Electricity Sources
  • Current electricity sources. Approximately 42% of all electricity sold in the United States in 2011 came from burning coal.  Coal is cheap, but is also the dirtiest fuel (highest carbon content).  Charging EV batteries from the grid will frequently produce the same or even more greenhouse gases and other air pollutants than running a conventional gasoline car in many parts of the country. The National Research Council released a report in 2009 (Figure S-3) showing that the health costs of running a battery electric vehicle are greater than the health costs of a regular gasoline vehicle, a hybrid electric vehicle and a plug-in hybrid. This same NRC report showed (Figure S-4) that the greenhouse gas emissions from a battery EV are greater than the GHGs from a gasoline hybrid electric vehicle.
  • Greening of the grid. We have assumed that the grid becomes “greener” over time, including increased use of:
  • Renewable energy (wind, solar, geothermal, etc.) increases over time
  • Nuclear energy increases slightly over time
  • Coal plants are either replaced with units that have carbon capture and storage (CCS) capability, or older plants are retrofitted with CCS; all non-CCS coal plants are phased out by 2070:
  • We use the AEO-2012 projections for average US grid mix through 2035, with extrapolations to 2100 assuming that stringent climate change legislation forces utilities to install lower carbon sources. The resulting grid mixes over the 21st century are shown below;  all natural gas combustion turbines are replaced with more efficient combined cycle units by the end of the 2070 time period and all conventional coal plants (without CCS) are replaced by 2070):
  • Note that we are using the projected average grid mix in our calculations; in reality we should be using the marginal grid mixes to reflect the types of electrical generators that are on the margin when electric vehicle batteries are charged. The Greenhouse Gas Protocol specifies that analysts should always use the marginal grid mix and NOT the average grid mix when calculating real-world GHG emissions [1]. For example, the “greenist” generators, solar and nuclear also have the lowest operating costs, and are therefore run first since utilities practice “economic dispatch”, running their lowest cost generators first, and only adding more expensive generators as the load increases;  As a result, fossil fuel based generators such as coal and natural gas plants are usually operating at the margin.  When a new load such as vehicle battery charging is added, then, the fossil fuel generators have to be ramped up [the low carbon sources such as solar, wind and nuclear are already running at full capacity].  However, calculating the marginal grid mix is very complicated, so we have used the projected average grid mixes in this model.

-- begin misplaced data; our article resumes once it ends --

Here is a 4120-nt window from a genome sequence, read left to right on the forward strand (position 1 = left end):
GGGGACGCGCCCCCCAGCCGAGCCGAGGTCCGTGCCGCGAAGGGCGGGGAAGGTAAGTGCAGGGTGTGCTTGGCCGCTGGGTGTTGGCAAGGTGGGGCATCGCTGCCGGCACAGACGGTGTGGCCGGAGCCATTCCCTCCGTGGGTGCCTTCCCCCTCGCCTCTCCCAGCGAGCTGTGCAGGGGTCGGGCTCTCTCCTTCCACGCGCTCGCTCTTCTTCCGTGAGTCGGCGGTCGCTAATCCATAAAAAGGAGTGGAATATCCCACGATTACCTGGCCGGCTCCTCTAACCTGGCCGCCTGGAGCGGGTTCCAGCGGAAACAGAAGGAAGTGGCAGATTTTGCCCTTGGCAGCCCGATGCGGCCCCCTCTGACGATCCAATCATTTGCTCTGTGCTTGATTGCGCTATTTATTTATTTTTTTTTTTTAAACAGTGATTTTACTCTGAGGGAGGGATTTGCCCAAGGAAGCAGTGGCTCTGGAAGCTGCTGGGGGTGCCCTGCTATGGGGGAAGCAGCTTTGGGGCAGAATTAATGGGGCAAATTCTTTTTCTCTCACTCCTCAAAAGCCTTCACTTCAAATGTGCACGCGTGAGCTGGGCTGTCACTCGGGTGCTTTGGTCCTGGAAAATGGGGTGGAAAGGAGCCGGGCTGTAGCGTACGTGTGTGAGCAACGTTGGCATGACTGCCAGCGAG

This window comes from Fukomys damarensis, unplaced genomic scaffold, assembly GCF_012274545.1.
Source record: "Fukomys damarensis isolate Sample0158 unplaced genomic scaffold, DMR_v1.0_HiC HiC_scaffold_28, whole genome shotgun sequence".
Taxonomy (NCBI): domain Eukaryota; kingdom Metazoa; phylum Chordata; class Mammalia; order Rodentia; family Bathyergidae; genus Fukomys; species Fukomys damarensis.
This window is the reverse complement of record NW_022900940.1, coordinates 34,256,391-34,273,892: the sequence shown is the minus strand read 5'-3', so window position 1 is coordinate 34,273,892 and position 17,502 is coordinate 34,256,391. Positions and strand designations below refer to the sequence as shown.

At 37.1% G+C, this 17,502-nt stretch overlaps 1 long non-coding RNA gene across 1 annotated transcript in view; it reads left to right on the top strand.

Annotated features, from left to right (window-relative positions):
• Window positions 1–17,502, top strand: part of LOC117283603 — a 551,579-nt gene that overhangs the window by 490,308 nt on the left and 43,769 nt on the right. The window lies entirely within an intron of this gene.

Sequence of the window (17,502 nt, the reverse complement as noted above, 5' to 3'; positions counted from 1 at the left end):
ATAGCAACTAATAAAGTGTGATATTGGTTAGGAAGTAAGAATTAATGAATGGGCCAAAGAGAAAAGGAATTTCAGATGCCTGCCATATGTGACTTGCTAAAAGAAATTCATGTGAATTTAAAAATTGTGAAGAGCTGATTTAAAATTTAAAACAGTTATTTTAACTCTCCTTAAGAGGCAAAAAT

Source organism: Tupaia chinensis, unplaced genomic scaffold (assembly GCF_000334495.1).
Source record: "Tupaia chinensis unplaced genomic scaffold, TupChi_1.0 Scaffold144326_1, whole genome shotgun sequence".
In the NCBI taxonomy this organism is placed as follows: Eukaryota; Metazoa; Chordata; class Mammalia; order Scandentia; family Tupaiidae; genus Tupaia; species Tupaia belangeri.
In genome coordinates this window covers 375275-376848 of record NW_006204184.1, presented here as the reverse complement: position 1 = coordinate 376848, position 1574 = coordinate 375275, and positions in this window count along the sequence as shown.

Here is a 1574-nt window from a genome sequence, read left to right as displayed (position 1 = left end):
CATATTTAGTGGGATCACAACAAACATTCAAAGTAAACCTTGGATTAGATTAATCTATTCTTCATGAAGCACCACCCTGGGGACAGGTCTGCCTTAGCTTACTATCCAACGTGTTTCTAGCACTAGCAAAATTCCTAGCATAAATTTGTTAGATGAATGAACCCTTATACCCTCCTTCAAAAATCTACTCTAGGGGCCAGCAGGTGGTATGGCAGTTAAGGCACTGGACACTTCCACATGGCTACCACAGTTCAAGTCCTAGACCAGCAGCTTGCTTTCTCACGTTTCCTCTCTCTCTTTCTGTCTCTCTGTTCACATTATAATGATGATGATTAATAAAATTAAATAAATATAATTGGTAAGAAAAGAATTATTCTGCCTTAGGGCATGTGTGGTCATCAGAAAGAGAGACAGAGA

• Bottom line: using the average grid mix in our model will estimate lower GHGs than in actual practice. Note also that this chart above does not include the added electricity generation that will be needed to support PHEV and BEV charging during the daytime This is based on an EPRI (Electric Power Research Institute) PHEV charging profile.  Thus PHEV and BEV advocates state that some car owners will need to be able to charge their car batteries at work during the day to entice them to purchase those electric vehicles. Or they will plug in their vehicles as soon as they get home from work, which often coincides with maximum demand.  This daytime charging will often correspond to the peak utility load, so new generation capacity will most likely be required to accommodate large scale daytime PHEV and BEV charging.
  • [1] D. Breoekhoff, “The Greenhouse Gas Protocol: Guidelines for quantifying GHG reductions from grid-connected electricity projects,” World Resources Council and the World Business Council for Sustainable Development, August 2007

 

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